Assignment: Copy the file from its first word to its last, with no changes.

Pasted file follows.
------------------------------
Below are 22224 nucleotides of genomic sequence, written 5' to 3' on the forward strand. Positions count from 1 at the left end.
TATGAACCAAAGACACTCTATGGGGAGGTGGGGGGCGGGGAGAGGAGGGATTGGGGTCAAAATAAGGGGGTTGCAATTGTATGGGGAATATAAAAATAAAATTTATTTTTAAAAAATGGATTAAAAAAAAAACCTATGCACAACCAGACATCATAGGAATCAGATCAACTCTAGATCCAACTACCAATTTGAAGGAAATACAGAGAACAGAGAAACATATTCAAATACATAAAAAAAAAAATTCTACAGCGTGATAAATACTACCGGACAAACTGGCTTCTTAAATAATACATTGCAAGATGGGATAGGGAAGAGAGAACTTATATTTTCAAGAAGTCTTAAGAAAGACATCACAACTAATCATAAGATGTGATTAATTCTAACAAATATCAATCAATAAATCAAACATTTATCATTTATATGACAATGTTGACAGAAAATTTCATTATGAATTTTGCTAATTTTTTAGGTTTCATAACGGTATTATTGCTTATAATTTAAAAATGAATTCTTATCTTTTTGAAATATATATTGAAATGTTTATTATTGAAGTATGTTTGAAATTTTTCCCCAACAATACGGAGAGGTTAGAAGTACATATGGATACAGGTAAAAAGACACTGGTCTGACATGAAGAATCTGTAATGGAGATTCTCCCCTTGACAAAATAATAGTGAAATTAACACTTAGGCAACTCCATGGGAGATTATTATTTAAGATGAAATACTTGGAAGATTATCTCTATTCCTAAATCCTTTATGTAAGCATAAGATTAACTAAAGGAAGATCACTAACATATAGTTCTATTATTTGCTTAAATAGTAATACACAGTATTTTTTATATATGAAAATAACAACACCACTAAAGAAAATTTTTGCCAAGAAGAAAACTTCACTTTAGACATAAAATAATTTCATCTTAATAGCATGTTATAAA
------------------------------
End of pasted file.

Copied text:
Below are 22224 nucleotides of genomic sequence, written 5' to 3' on the forward strand. Positions count from 1 at the left end.
TATGAACCAAAGACACTCTATGGGGAGGTGGGGGGCGGGGAGAGGAGGGATTGGGGTCAAAATAAGGGGGTTGCAATTGTATGGGGAATATAAAAATAAAATTTATTTTTAAAAAATGGATTAAAAAAAAAACCTATGCACAACCAGACATCATAGGAATCAGATCAACTCTAGATCCAACTACCAATTTGAAGGAAATACAGAGAACAGAGAAACATATTCAAATACATAAAAAAAAAAATTCTACAGCGTGATAAATACTACCGGACAAACTGGCTTCTTAAATAATACATTGCAAGATGGGATAGGGAAGAGAGAACTTATATTTTCAAGAAGTCTTAAGAAAGACATCACAACTAATCATAAGATGTGATTAATTCTAACAAATATCAATCAATAAATCAAACATTTATCATTTATATGACAATGTTGACAGAAAATTTCATTATGAATTTTGCTAATTTTTTAGGTTTCATAACGGTATTATTGCTTATAATTTAAAAATGAATTCTTATCTTTTTGAAATATATATTGAAATGTTTATTATTGAAGTATGTTTGAAATTTTTCCCCAACAATACGGAGAGGTTAGAAGTACATATGGATACAGGTAAAAAGACACTGGTCTGACATGAAGAATCTGTAATGGAGATTCTCCCCTTGACAAAATAATAGTGAAATTAACACTTAGGCAACTCCATGGGAGATTATTATTTAAGATGAAATACTTGGAAGATTATCTCTATTCCTAAATCCTTTATGTAAGCATAAGATTAACTAAAGGAAGATCACTAACATATAGTTCTATTATTTGCTTAAATAGTAATACACAGTATTTTTTATATATGAAAATAACAACACCACTAAAGAAAATTTTTGCCAAGAAGAAAACTTCACTTTAGACATAAAATAATTTCATCTTAATAGCATGTTATAAA